Participants answered basic demographic and clinical practice questions, and they completed a previously developed test of statistical numeracy with moderate validity evidence (the 4-item Berlin Numeracy Test).7 Statistical numeracy is defined as “the ability to accurately interpret and act on information about risk.”
The surveys were distributed at both participating institutions. Evidence-based medicine at these 2 institutions was typically taught during several lectures and small group sessions for medical students, and as part of monthly journal clubs with 1 or 2 clinical rotations with formal lectures per year for internal medicine residents.
The sample included third-year and fourth-year medical students, internal medicine residents, and faculty in the division of general internal medicine at the first institution, as well as a group of internal medicine interns at the second institution. In addition, a national group of clinician-researchers with evidence-based medicine expertise, who review health efficacy and safety claims for HealthNewsReview.org,8 took an online version of the survey.
The Colorado Institutional Review Board approved this anonymous survey as exempt human research with waiver of informed consent.
We used descriptive statistics to summarize how the 4 scenarios were rated overall and to describe how individual participants rated 1 scenario relative to the other 3. Five paired t tests were used to compare how mean ratings on the 1- to 10-point scale differed between the 4 different types of outcomes (P < .01 was considered statistically significant after Bonferroni correction). We calculated a standardized mean difference—dividing mean differences in how scenarios were rated by the pooled SD. Based on a normative hierarchy of clinical importance,1 we created a score for how each clinician ranked the value of one outcome relative to another, assigning 1 point to each “correct” ranking: (1) stroke mortality > surrogate; (2) all-cause mortality > surrogate; (3) stroke mortality > composite; (4) all-cause mortality > composite; and (5) all-cause mortality > stroke mortality. “Incorrect” rankings and missing responses received 0 points. This yielded a 0 to 5 summary score for each clinician. Finally, ordinal regression—with the score from 0 to 5 points as the dependent variable—was used to identify how the scores varied across professional groups and numeracy scores, controlling for sex and number of additional degrees. Adjusted probabilities of scoring 0, 1, 2, 3, 4, or 5 points across professional groups and numeracy scores were then derived from the ordinal regression model. All analyses were completed using STATA version 13.1 (StataCorp LP, College Station, TX).
We received 549 completed surveys for analysis. Participants included 258 women (47%), 273 medical students (50%), 148 internal medicine residents (27%), 120 general medicine faculty (22%), and 7 physician experts (1%). The respective response rates were 87% (273 of 313) medical students, 80% (148 of 185) internal medicine residents, 69% (120 of 175) academic general internists, and 41% (7 of 17) physician experts. Additional characteristics of the survey participants are provided as online supplemental material.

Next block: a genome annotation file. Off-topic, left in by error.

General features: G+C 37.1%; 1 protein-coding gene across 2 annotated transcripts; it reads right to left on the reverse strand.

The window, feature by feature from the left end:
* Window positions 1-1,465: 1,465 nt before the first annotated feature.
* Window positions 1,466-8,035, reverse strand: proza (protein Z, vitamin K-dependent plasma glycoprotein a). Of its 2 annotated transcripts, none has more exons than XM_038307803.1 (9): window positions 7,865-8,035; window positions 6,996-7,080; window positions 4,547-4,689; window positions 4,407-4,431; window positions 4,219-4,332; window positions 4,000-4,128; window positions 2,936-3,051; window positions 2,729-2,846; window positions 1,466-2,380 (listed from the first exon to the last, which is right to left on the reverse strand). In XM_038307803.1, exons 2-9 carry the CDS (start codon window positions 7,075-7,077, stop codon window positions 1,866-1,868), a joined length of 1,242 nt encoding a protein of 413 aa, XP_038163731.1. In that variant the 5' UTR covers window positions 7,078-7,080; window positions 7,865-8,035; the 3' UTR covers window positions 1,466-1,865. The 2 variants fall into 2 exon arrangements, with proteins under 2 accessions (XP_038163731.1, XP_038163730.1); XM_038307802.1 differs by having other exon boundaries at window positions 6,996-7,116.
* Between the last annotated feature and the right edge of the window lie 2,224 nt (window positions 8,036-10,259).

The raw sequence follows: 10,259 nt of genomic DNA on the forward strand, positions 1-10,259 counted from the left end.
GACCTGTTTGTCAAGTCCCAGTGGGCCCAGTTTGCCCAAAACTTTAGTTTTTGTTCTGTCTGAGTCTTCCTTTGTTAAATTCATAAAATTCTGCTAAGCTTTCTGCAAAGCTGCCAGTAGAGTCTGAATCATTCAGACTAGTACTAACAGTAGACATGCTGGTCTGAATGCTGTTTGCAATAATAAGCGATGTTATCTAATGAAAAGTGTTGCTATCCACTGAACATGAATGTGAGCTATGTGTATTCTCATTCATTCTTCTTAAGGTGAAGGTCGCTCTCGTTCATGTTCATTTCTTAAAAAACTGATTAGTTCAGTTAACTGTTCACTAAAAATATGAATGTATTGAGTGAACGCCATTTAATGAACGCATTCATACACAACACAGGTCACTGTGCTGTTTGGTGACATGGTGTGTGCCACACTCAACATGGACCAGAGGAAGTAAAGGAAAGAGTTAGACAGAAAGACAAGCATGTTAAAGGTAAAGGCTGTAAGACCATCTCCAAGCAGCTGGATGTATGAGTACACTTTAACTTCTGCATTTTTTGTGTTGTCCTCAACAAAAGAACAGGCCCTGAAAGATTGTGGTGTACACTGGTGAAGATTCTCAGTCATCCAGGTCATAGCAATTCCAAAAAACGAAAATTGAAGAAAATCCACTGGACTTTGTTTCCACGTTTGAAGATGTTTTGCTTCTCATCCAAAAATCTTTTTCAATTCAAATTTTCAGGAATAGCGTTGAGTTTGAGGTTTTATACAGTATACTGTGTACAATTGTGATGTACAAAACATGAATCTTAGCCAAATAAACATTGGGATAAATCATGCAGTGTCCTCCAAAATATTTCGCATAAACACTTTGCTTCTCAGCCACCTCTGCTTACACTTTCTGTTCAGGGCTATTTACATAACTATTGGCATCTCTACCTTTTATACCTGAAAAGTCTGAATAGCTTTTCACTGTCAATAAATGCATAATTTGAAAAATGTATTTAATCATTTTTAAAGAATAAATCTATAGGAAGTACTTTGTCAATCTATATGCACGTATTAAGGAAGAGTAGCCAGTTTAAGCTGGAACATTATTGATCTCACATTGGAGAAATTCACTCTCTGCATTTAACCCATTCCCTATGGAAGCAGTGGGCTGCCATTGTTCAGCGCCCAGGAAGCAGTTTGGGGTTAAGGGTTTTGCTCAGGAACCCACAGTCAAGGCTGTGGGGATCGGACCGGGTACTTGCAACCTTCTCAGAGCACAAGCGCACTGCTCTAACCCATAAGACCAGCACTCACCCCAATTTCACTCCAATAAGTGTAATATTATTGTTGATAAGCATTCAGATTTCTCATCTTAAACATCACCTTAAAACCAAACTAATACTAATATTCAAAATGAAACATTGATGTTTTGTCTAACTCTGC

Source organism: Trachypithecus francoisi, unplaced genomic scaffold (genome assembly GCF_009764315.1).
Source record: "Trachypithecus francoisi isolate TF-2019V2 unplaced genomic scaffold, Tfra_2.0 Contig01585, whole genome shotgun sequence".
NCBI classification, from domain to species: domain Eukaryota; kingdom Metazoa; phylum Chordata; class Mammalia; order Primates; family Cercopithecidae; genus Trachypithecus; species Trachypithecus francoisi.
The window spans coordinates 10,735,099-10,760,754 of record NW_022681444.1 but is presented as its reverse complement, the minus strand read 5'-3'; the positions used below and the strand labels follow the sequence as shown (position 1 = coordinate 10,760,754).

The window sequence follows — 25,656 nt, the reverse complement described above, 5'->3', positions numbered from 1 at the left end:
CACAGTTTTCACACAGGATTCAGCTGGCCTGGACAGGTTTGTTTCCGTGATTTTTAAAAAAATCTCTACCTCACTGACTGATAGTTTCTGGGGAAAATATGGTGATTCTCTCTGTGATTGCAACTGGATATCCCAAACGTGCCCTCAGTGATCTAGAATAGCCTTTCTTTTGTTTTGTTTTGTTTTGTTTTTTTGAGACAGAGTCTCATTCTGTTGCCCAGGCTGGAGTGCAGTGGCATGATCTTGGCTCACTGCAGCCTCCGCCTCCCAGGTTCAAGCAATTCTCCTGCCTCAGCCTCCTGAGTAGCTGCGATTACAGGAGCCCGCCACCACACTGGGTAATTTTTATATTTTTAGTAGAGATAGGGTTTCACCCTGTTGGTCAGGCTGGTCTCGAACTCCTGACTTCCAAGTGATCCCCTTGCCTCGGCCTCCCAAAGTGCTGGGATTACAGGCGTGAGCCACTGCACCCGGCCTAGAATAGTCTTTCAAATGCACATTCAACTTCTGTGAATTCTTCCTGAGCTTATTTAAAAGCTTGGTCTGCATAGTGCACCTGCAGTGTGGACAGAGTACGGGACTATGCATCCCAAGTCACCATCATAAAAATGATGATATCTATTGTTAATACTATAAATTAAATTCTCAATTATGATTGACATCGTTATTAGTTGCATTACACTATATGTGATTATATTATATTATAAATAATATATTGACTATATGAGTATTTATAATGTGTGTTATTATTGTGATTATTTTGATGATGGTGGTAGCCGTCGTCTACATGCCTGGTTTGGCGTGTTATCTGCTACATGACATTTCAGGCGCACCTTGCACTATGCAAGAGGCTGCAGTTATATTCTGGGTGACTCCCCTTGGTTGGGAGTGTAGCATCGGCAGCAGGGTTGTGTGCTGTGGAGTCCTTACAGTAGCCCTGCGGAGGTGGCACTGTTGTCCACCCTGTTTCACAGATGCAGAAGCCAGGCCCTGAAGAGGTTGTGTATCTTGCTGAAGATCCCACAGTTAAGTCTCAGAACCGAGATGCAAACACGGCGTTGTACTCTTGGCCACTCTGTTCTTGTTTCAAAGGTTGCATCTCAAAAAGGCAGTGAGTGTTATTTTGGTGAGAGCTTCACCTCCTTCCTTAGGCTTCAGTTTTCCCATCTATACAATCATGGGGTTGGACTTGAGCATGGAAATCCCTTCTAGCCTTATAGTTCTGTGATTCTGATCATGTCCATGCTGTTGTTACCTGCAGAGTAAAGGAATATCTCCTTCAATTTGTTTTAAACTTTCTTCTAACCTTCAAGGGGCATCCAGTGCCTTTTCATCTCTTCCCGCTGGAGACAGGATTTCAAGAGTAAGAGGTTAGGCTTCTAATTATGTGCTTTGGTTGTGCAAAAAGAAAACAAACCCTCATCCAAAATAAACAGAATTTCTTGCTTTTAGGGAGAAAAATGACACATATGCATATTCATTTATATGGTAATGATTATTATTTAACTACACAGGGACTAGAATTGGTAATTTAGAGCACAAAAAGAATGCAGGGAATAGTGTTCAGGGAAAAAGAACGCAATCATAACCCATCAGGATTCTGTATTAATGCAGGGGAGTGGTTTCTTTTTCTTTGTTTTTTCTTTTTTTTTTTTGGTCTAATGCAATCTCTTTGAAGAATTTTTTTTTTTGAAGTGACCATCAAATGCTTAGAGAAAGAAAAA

Distribution of Overall Mean Responses
Table 1 shows mean responses for the 4 scenarios on the 1 to 10 scale (1, no proof of benefit, to 10, good proof of benefit). On average, participants rated improvement in the surrogate-enriched composite outcome (containing a surrogate endpoint as well as mortality component endpoints) as the best proof that a drug might “help people” (mean = 6.6). Although improvement in the surrogate outcome was rated lower (mean = 4.6), all-cause mortality was rated only slightly higher (mean = 5.2). All-cause mortality was rated lower than both the surrogate-enriched composite outcome and stroke mortality (mean = 6.4). All pairwise comparisons between the mean ratings were statistically significant at P < .01 on paired t tests, except for the difference between the composite outcome and stroke mortality ratings (P = .02).
Standardized mean differences (SMDs) were calculated to help interpret the importance of differences in means across the scenarios. Typically, SMDs around 0.2 represent small changes, those around 0.5 represent moderate changes, and those around 0.8 represent large changes.2 The SMDs were in the range of 0.5 for 3 of the comparisons (stroke versus surrogate, SMD = 0.68; all-cause versus composite, SMD = 0.51; and all-cause versus stroke, SMD = 0.47), indicating “moderate” effect sizes across these pairs (table 1).2 The effect size was small between the all-cause versus surrogate scenarios (SMD = 0.22).
Since each participant answered all 4 scenarios, we were able to assess how individuals responded on one scenario relative to their response on another scenario. Table 2 presents the proportion of clinicians and trainees answering each pairwise comparison “correctly” based on a normative hierarchy of clinical importance: (1) stroke mortality > surrogate; (2) all-cause mortality > surrogate; (3) stroke mortality > composite; (4) all-cause mortality > composite; and (5) all-cause mortality > stroke mortality.1 Only about half (48%, 263 of 545) rated improvement in all-cause mortality as better proof that a new drug “might help people” than an improvement in a surrogate marker, only 21% (112 of 544) rated improvement in all-cause mortality more highly than improvement in a surrogate-enriched composite outcome, and only 19% (105 of 545) rated improvement in all-cause mortality more highly than an improvement in stroke-related mortality. Overall, 29% (156 of 544) of the participants correctly ordered 3 to 5 outcome comparisons, while 4% (20 of 544) ordered all 5 outcome pairs “correctly.”